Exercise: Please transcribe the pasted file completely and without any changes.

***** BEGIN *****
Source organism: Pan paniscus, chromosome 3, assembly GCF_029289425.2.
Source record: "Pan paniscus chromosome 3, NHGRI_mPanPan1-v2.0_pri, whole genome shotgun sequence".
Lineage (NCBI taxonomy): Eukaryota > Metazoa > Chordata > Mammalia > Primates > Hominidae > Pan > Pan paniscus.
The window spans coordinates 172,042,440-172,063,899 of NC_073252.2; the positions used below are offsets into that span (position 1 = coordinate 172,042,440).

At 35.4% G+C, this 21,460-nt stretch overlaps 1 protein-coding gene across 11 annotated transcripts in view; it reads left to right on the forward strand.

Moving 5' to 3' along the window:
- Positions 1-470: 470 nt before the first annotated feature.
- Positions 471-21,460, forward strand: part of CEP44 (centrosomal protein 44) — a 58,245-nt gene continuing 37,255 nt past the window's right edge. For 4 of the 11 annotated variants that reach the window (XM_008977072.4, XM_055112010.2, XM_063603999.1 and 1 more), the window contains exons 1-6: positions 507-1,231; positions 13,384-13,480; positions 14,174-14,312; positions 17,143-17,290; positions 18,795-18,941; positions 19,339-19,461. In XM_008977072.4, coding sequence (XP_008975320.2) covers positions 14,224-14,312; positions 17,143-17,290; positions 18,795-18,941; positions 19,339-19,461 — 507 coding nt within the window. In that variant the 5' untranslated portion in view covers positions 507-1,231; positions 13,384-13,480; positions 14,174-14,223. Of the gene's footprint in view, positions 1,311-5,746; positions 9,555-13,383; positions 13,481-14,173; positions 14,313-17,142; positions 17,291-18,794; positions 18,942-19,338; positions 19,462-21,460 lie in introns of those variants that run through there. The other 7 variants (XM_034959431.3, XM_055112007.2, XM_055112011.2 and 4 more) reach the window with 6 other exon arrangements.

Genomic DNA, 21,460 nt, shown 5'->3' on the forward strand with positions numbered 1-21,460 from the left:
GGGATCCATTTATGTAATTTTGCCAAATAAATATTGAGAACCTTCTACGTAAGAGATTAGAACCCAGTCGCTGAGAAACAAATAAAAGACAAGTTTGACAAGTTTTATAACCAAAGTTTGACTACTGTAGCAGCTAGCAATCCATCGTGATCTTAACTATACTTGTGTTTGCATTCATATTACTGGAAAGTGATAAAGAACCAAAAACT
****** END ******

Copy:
Source organism: Pan paniscus, chromosome 3, assembly GCF_029289425.2.
Source record: "Pan paniscus chromosome 3, NHGRI_mPanPan1-v2.0_pri, whole genome shotgun sequence".
Lineage (NCBI taxonomy): Eukaryota > Metazoa > Chordata > Mammalia > Primates > Hominidae > Pan > Pan paniscus.
The window spans coordinates 172,042,440-172,063,899 of NC_073252.2; the positions used below are offsets into that span (position 1 = coordinate 172,042,440).

At 35.4% G+C, this 21,460-nt stretch overlaps 1 protein-coding gene across 11 annotated transcripts in view; it reads left to right on the forward strand.

Moving 5' to 3' along the window:
- Positions 1-470: 470 nt before the first annotated feature.
- Positions 471-21,460, forward strand: part of CEP44 (centrosomal protein 44) — a 58,245-nt gene continuing 37,255 nt past the window's right edge. For 4 of the 11 annotated variants that reach the window (XM_008977072.4, XM_055112010.2, XM_063603999.1 and 1 more), the window contains exons 1-6: positions 507-1,231; positions 13,384-13,480; positions 14,174-14,312; positions 17,143-17,290; positions 18,795-18,941; positions 19,339-19,461. In XM_008977072.4, coding sequence (XP_008975320.2) covers positions 14,224-14,312; positions 17,143-17,290; positions 18,795-18,941; positions 19,339-19,461 — 507 coding nt within the window. In that variant the 5' untranslated portion in view covers positions 507-1,231; positions 13,384-13,480; positions 14,174-14,223. Of the gene's footprint in view, positions 1,311-5,746; positions 9,555-13,383; positions 13,481-14,173; positions 14,313-17,142; positions 17,291-18,794; positions 18,942-19,338; positions 19,462-21,460 lie in introns of those variants that run through there. The other 7 variants (XM_034959431.3, XM_055112007.2, XM_055112011.2 and 4 more) reach the window with 6 other exon arrangements.

Genomic DNA, 21,460 nt, shown 5'->3' on the forward strand with positions numbered 1-21,460 from the left:
GGGATCCATTTATGTAATTTTGCCAAATAAATATTGAGAACCTTCTACGTAAGAGATTAGAACCCAGTCGCTGAGAAACAAATAAAAGACAAGTTTGACAAGTTTTATAACCAAAGTTTGACTACTGTAGCAGCTAGCAATCCATCGTGATCTTAACTATACTTGTGTTTGCATTCATATTACTGGAAAGTGATAAAGAACCAAAAACT